The panther as a symbol of the unleashing of inner desires

Recently I had the rare opportunity to view a very special piece of work by one of Australia’s most iconic and controversial artists, Norman Lindsay, at a friend’s art gallery.

I have long been a fan of the artist’s work and am especially interested in ‘Pantera’: the exceptional detail (especially in the gorgeous dress) and the mysterious subject matter. Just what is going on in this sensual arrangement?

Pantera main image smallest

The original etching is one of five in a book called ‘Idyllia’, published in 1922. The gorgeous book was printed as a very limited edition of 133 (only 100 of which were offered for sale) and intact editions are extremely rare – unfortunately the books are more valuable sold as individual etchings.

Here are the opening lines of the poem that accompanies ‘Pantera’, one of the fifteen poems by Hugh McCrae contained in ‘Idyllia’.

“Pantera dear, between us two,
How much is dream… how little true?
If one a phantom… I, or you?” Continue reading

A Perfect Match: Mary Oliver and Brooke Shaden

I adore beautiful images and sensuous words and in my search to feed my addiction, I came across the evocative fine art photographic images by Brooke Shaden. Her creations are the embodiment of the atmosphere the poet Mary Oliver’s words paint in my imagination. I’d like to share some of my favourite pairings.


“I want to think again of dangerous and noble things.
I want to be light and frolicsome.
I want to be improbable beautiful and afraid of nothing,
as though I had wings.”

Mary Oliver


“When it’s over, I want to say: all my life
I was a bride married to amazement.
I was the bridegroom, taking the world into my arms.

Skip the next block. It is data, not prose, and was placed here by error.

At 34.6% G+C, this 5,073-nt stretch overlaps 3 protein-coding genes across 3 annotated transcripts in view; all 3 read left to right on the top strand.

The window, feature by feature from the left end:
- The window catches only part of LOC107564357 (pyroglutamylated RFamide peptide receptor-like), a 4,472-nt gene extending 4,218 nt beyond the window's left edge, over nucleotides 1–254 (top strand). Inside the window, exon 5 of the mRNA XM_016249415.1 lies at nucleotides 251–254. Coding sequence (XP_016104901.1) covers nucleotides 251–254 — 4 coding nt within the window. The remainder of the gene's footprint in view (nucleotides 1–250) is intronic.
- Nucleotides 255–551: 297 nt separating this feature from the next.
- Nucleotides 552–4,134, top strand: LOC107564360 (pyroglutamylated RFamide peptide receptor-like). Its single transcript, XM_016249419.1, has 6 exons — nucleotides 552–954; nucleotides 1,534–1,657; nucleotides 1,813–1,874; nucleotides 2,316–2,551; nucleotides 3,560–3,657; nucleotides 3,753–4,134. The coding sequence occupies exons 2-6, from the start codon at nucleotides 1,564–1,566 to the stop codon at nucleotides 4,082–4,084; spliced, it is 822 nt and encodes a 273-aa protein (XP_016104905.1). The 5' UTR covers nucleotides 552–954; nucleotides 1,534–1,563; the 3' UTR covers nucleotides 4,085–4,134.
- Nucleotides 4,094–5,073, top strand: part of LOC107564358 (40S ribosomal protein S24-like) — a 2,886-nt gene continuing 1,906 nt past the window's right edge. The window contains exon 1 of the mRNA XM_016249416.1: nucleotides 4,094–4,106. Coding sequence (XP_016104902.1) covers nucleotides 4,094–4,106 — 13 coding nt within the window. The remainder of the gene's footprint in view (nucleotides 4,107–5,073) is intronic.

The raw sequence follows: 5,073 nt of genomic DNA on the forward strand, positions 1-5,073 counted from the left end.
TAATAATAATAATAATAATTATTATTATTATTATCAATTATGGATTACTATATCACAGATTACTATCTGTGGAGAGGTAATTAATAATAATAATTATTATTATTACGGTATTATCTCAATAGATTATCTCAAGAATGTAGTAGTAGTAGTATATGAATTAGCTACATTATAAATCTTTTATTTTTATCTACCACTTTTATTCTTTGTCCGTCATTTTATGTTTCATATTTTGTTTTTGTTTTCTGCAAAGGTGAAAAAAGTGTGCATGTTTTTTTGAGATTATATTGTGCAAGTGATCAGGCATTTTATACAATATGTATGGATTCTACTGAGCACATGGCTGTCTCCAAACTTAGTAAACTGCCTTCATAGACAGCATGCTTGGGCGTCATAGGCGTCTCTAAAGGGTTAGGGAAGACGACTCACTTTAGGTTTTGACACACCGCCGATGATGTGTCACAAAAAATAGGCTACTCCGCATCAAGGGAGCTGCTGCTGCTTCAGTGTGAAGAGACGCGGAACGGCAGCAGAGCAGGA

When it is over, I don’t want to wonder
if I have made of my life something particular, and real.
I don’t want to find myself sighing and frightened,
or full of argument.

I don’t want to end up simply having visited this world.”

Mary Oliver Continue reading

Tantric “Sluts” or Living Goddesses: Why it Matters

I would love female sexuality to be as revered as Danielle Prohom Olson describes in her post.
“…there was once a very different world, one in which sexuality was not seen as dangerous, or something to be controlled, but venerated as divine. A world in which women were valued not just for their beauty but their spiritual power.”

body divine yoga

With recent media revelations about ritual sex, nude yoga and “yogasms” – sex has become a hot topic in the yoga world. Well, in honour of Women’s History Month, I’m joining the fray. Because let’s face it, nothing is more juicy or salacious than the forgotten high priestesses of sex, the “debauched” yoginis of Tantra.

While much conventional scholarship has designated these women as low-caste “sluts” exploited for ritual purposes, religious scholar Miranda Shaw has unearthed a very different history. Her book Passionate Enlightenment: Women in Tantric Buddhism claims these women were no mere ‘consorts’ but powerful gurus once held “in awe, reverence and obeisance”.

Her book is a biographic treasure trove of Tantric women teachers spanning the Pala Period of India (8th -13th centuries). According to Shaw, their writings and teachings were pivotal to the “central feature of one of most brilliant flowerings of Indian civilization”. So why are…

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